Yes. So, I think it depends on the number of assumptions that you're going to have over the next little while because other than volume growth you're going to have rate -- what your expectations on rates are going to be. And then I would say also, if you look at last year, the peak trading revenue were actually in Q2. So you're going to see another quarter like that. But our goal is to generate positive operating leverage in the medium term.
Following question is from John Aiken from Barclays. Please go ahead.
A couple of quick questions, Kelvin, on the interest rate sensitivity. Couple of the banks have actually produced year two impacts from rising rates, are you actually able to provide any order of magnitude in terms of what the impact might be on TD state sensitivity for a year or two?
Sure. So in terms of 100 basis points, the increase in interest rates across the curve on a static balance sheet, our number would be $2.8 billion -- but I would say just a little bit of caution on how you use that number because as you know, the assumption there is 100 basis point increase across the entire curve, right?
And as you know, when forward rate changes, whatever you've seen so far, people expect the short end of the rate of the curve to increase, but the longer end of the curve to not increase by that much. So you have to take that into account.
And then the other thing to take into account is what we've talked about in the past is whatever your on-off rates are because as your hedges mature or your investments mature in terms of rate, you need to think about how those rates mature versus the new rate that you put on. Hopefully, that answers your question.
Yes. No, understood, Kelvin. And just one follow-on. I know you've been exceptionally busy over the last little while, but have you had a chance to take a look at your rate sensitivity disclosures for First Horizon and how they're calculated. And would you anticipate any major differences if you've actually been able to dive into the weeds or should we take those data sensitivities is fairly similar to how TD calculates them?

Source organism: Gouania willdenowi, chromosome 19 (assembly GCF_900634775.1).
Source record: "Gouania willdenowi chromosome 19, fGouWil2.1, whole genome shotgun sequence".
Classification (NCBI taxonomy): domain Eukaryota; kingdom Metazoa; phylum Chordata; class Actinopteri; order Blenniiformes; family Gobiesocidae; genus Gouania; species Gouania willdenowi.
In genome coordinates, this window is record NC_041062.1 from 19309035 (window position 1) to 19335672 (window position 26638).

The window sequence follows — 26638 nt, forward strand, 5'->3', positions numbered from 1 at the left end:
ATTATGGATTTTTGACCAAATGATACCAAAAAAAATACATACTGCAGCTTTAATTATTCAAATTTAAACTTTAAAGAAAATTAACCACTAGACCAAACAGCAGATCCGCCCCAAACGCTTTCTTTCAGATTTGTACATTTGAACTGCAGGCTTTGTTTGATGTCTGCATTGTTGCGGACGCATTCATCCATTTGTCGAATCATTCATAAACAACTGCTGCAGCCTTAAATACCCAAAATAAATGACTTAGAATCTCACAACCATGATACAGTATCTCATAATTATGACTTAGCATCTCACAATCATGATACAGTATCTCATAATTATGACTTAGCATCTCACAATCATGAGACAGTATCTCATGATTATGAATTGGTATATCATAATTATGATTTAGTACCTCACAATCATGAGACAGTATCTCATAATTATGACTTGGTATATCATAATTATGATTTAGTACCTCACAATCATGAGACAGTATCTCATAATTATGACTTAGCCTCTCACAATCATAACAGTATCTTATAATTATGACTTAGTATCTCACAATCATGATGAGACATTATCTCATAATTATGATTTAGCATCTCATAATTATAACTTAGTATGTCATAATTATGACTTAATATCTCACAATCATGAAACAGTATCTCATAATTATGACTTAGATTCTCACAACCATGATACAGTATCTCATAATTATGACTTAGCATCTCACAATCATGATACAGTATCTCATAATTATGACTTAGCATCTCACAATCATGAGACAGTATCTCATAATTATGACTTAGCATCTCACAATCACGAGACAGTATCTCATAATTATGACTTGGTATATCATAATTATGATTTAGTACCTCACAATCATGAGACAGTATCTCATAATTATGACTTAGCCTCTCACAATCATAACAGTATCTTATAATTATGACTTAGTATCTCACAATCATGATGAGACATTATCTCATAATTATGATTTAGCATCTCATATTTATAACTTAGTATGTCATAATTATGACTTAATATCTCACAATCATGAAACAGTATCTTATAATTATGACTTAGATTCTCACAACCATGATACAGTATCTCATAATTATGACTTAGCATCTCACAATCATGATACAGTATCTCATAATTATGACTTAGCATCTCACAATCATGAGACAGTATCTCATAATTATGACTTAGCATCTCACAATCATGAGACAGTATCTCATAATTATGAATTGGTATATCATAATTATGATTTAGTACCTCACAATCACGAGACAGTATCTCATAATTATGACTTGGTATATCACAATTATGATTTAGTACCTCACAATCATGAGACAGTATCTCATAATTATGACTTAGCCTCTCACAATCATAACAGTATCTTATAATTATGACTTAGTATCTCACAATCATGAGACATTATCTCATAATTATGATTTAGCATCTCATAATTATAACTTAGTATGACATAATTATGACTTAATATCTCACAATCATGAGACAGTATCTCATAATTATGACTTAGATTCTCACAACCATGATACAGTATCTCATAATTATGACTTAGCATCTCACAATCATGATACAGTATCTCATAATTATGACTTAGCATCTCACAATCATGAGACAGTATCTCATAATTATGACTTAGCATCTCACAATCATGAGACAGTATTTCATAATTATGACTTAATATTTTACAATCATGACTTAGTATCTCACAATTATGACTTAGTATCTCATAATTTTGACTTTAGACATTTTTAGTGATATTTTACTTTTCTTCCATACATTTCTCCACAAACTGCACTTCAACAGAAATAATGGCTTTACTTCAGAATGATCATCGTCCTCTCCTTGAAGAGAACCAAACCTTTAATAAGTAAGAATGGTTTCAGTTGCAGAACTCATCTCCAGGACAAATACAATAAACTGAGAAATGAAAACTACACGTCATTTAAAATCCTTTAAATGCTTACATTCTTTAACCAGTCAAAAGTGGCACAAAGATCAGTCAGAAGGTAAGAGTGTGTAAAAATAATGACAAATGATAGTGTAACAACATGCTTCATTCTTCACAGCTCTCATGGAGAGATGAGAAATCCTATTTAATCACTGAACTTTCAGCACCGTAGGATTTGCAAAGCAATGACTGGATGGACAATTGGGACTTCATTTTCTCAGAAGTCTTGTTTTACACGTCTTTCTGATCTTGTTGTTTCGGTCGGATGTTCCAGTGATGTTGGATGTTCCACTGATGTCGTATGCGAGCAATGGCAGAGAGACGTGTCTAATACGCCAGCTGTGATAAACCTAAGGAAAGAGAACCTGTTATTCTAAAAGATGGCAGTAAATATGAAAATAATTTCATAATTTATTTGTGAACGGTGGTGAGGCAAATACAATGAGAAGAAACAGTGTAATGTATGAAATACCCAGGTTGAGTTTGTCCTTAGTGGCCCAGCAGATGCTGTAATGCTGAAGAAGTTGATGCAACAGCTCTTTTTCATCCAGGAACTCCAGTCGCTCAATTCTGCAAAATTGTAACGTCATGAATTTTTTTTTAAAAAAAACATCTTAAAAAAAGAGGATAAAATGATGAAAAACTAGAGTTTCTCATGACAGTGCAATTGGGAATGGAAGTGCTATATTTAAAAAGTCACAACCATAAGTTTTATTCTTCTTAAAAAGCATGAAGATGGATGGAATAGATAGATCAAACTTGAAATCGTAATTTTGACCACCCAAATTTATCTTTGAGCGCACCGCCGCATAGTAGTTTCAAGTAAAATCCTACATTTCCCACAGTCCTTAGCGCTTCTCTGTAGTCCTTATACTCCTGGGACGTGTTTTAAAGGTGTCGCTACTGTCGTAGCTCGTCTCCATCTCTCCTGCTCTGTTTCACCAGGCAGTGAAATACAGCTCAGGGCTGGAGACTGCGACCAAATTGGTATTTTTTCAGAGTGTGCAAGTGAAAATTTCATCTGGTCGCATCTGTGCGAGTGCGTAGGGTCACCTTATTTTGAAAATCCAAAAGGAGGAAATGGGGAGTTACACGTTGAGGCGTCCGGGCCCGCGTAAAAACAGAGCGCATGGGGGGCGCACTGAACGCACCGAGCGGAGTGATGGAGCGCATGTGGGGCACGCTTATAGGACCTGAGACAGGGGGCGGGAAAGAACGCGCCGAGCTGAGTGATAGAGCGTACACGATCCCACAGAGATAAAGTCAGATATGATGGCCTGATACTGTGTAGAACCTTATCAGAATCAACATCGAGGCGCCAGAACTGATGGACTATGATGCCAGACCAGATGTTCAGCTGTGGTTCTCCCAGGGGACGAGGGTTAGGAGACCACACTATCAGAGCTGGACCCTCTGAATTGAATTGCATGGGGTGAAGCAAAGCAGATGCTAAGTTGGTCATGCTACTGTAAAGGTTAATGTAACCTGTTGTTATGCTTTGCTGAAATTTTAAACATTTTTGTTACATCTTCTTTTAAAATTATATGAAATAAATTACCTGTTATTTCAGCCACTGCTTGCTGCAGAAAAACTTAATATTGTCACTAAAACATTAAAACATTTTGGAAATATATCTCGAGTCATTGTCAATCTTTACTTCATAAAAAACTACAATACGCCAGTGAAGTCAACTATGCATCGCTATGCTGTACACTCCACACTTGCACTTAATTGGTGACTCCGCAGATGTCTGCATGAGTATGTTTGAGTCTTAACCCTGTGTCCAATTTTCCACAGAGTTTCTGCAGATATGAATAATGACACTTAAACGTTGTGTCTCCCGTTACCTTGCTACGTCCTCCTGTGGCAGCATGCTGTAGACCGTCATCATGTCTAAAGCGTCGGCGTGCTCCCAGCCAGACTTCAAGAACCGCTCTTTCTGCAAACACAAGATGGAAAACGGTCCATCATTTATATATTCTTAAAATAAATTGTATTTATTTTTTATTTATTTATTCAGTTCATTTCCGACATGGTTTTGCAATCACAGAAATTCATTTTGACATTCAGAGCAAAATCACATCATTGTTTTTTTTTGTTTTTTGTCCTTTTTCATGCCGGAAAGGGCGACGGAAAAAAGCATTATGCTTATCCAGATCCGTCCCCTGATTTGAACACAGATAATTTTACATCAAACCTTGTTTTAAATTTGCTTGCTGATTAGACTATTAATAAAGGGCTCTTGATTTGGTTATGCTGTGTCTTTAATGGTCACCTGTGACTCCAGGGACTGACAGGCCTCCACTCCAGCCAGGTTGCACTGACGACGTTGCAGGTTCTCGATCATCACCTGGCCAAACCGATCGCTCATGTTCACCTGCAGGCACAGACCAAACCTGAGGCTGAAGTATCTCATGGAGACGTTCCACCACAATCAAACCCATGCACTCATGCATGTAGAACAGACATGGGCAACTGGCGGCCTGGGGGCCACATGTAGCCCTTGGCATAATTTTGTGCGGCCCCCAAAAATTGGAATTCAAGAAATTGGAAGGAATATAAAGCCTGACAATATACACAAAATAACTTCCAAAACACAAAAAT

Yes. So we looked at their interest rate sensitivity. And so we're comfortable with including those into our model. We know that they do hedge their balance sheet as well. And as we work through the integration plan, we would look at that and take into account in how we're going to operationalize it.
Following question is from Paul Holden from CIBC. Please go ahead.
First question is going back to Mike, and I really appreciate the candid answers on the residential mortgage opportunity. And I guess I want to ask you a broader question as you think about the Canadian Retail Bank as a whole. Has there been any evidence of deterioration in market share more broadly or maybe flipping out on its head, do you see broader opportunities to catch up and surpass peers?
No, it's a good question. And actually, it's good. I mean, if I follow up and take a look overall. Look, I'd say, first of all, there's a lot of things we're very, very pleased with, what's performing the Canadian personal bank and, in fact, including share increases and some things that really matter. If you take a look at our deposit franchise, our deposit franchise share gain on a year-over-year basis is actually quite attractive and we're getting the right types of deposits. we like that.
The other thing we look at, and I'm here with my friend, Ray across the table for me, is we're gaining share in deposits. At the same time, we're actually creating mutual fund referrals. In fact, the mutual fund origination we have during the quarter has been very, very strong. And so we're very pleased with that. In fact, we call our cells market-leading with a combination of both our deposit business and our mutual fund generation.